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Townsend Security Data Privacy Blog

Why Encrypt Data in Your Drupal Websites?

Posted by Liz Townsend on Oct 3, 2014 10:44:00 AM

The internet has become a portal for the transmission and storage of sensitive data. Most websites today gather information from potential or current customers, clients, and users. From credit card numbers to email addresses and passwords, few websites exist today that don’t collect some sort of personal data. Therefore, website developers are becoming more and more interested in learning how to build websites that can easily encrypt sensitive data that their client’s website may be collecting. Drupal Developer Program

Encryption isn’t as widely used at the application and module level in websites as it probably should be. Protecting sensitive data using strong encryption from the moment a website accepts a customer’s information, and throughout transmission and storage of that data is the only method to ensure that data is never compromised. This is critical for websites using commerce modules or forms that collect a person’s health information, financial information, or other personally identifiable information (PII); and for businesses who wish to avoid a data breach.

As Drupal grows and more Drupal developers are beginning to interact with larger clients, the need to provide strong security to those businesses grows as well. The need for encryption will continue to grow as potential clients ask Drupal developers for standards-based security solutions that will help them meet compliance regulations and mitigate risk.

  • Government websites, for example, will need to pass FISMA regulations around encryption.
  • Large retail websites will need to pass Payment Card Industry Data Security Standards (PCI DSS).
  • Colleges and Universities have multiple compliance requirements, as well as FERPA, to adhere with.

Helping clients meet compliance regulations will also require, in some cases, the need for encryption key management. Historically, developers only had three choices for encryption key storage: they could store the key in a file protected on the server, in the Drupal database, or in Drupal’s settings file. None of these options are secure, and would not meet several compliance regulations and general security best practices.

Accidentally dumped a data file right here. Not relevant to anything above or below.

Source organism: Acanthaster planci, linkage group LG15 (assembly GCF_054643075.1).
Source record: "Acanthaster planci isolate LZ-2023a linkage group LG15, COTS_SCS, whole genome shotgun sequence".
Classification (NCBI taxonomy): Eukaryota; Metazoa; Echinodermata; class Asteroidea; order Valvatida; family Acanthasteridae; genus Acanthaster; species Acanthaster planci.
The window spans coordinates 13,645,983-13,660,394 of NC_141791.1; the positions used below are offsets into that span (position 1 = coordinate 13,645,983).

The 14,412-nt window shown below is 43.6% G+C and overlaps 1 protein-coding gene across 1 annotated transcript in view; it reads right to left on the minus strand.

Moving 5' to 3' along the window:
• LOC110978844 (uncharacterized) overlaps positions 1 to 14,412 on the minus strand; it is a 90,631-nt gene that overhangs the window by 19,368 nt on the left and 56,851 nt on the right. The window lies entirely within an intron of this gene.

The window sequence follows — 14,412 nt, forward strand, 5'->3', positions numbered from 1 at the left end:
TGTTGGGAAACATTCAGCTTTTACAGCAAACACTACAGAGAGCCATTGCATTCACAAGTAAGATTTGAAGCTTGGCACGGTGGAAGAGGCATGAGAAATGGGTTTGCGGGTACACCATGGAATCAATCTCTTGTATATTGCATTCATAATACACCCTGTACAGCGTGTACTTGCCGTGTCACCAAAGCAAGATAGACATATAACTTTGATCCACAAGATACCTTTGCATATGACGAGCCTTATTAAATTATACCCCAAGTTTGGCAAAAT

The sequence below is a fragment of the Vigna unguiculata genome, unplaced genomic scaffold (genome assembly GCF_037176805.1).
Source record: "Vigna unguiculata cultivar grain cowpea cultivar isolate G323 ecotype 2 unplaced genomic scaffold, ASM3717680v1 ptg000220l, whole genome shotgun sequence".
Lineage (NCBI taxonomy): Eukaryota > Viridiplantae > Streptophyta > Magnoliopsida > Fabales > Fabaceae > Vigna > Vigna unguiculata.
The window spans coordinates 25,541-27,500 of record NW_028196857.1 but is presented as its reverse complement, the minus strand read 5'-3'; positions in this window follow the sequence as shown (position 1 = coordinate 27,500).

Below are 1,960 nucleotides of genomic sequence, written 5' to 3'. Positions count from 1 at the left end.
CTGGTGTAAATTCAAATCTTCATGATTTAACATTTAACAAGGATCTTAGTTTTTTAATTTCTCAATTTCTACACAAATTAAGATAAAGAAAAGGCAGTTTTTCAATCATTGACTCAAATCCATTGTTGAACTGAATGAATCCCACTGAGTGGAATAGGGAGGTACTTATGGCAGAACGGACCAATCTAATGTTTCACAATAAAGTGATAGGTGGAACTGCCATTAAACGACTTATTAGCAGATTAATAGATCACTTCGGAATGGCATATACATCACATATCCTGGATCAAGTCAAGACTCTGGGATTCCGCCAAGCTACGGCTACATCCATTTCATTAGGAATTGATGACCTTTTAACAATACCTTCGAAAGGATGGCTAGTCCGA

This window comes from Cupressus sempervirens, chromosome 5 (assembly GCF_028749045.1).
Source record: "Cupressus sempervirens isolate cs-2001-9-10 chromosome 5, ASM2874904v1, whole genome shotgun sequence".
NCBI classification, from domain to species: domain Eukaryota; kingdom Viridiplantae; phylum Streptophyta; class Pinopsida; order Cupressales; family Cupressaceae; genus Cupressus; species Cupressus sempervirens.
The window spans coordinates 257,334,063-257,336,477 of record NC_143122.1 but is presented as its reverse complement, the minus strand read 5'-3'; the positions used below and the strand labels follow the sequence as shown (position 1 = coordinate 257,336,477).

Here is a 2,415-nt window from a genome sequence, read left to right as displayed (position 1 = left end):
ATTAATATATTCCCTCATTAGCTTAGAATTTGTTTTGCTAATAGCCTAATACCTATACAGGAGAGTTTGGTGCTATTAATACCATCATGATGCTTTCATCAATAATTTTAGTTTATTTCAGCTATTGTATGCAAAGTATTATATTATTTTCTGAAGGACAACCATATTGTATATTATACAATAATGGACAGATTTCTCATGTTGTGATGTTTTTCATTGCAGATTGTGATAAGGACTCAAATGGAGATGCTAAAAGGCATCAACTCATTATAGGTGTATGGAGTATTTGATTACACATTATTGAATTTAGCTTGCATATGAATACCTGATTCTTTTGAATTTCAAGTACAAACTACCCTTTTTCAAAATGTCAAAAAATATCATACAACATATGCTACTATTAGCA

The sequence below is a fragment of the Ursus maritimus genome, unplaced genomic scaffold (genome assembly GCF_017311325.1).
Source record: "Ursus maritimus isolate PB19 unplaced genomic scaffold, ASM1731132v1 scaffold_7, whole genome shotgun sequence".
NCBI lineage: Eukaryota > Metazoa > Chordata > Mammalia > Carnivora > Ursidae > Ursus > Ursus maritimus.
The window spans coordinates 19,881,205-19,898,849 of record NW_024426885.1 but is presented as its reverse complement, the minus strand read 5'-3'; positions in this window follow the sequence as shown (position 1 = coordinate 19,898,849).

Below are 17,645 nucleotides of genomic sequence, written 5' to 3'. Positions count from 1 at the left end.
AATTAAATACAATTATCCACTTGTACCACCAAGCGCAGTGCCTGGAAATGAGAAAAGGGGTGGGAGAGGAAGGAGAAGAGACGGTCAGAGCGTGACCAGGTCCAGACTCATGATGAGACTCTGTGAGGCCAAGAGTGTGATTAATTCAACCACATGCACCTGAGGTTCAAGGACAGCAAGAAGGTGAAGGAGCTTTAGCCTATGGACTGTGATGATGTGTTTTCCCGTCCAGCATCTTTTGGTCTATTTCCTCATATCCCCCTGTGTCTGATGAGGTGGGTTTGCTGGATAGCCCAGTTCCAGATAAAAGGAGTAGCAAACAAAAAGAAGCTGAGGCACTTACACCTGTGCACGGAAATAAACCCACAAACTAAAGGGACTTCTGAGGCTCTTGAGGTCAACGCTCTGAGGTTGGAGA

Encryption key management is more than a “key storage” solution. An encryption key manager protects encryption keys on a separate server (located in the cloud or as a physical Hardware Security Module (HSM) or in a (VMware) virtual environment) that implements control layers such as dual control and separation of duties. An encryption key manager manages encryption key creation, deletion, lifecycle, rollover, and archival. Key managers that are FIPS 140-2 compliant have undergone NIST validation and are based on industry standards. Choosing an encryption and key management solution based on standards will ensure your solution will stand up to scrutiny in the event of a breach.

If you are a Drupal developer, you can now join the Townsend Security Drupal Developer Program, work with our encryption and key management technology free of charge, and learn how to secure sensitive data in Drupal for your clients concerned with security.

Using Key Connection for Drupal, the first encryption & encryption key management module, Drupal developers can now build NIST compliant AES encryption and FIPS 140-2 compliant encryption key management into their Drupal websites.  

Just click below to sign up:

Developer Program Encryption  

Topics: Encryption, NIST, Developer Program, Encryption Key Management, FIPS-140, Drupal

Dreamforce to You: Protecting Sensitive Information

Posted by Luke Probasco on Jan 17, 2012 8:04:00 AM
Dreamforce to YouAs the social revolution moves into the business world, protecting your data is more important than ever.  This was a key takeaway for attendees of the recent “Dreamforce to You” event in Seattle, WA, hosted by Salesforce.

Similar, yet smaller in scale to the Dreamforce conference held annually in San Francisco, this event brought together sales and marketing professionals who use Salesforce.com (a cloud-based Customer Relationship Manager) to see what is new with the CRM, how it can help you do your job better, as well as allow attendees to network with peers.  Additionally, Peter Coffee, an IT visionary who acts as the VP and Head of Platform Research at Salesforce.com, delivered an inspirational keynote titled “Toward the Social Enterprise: Trust; Vision; Revolution”.

The focus of both Dreamforce and “Dreamforce to You” is that by and large  business is embracing the social revolution.  Whether you are Bank of America and helping your customers find the nearest ATM or are collaborating with co-workers internally using social tools, businesses are migrating to the social world.  During the keynote, Peter Coffee presented a slide titled “Social is a model, not an app.”  By being social, businesses are able to work more efficiently and reach more customers in ways that were never thought possible.  “Salesforce is not just using social tools but instead is driven and formed by the social network.”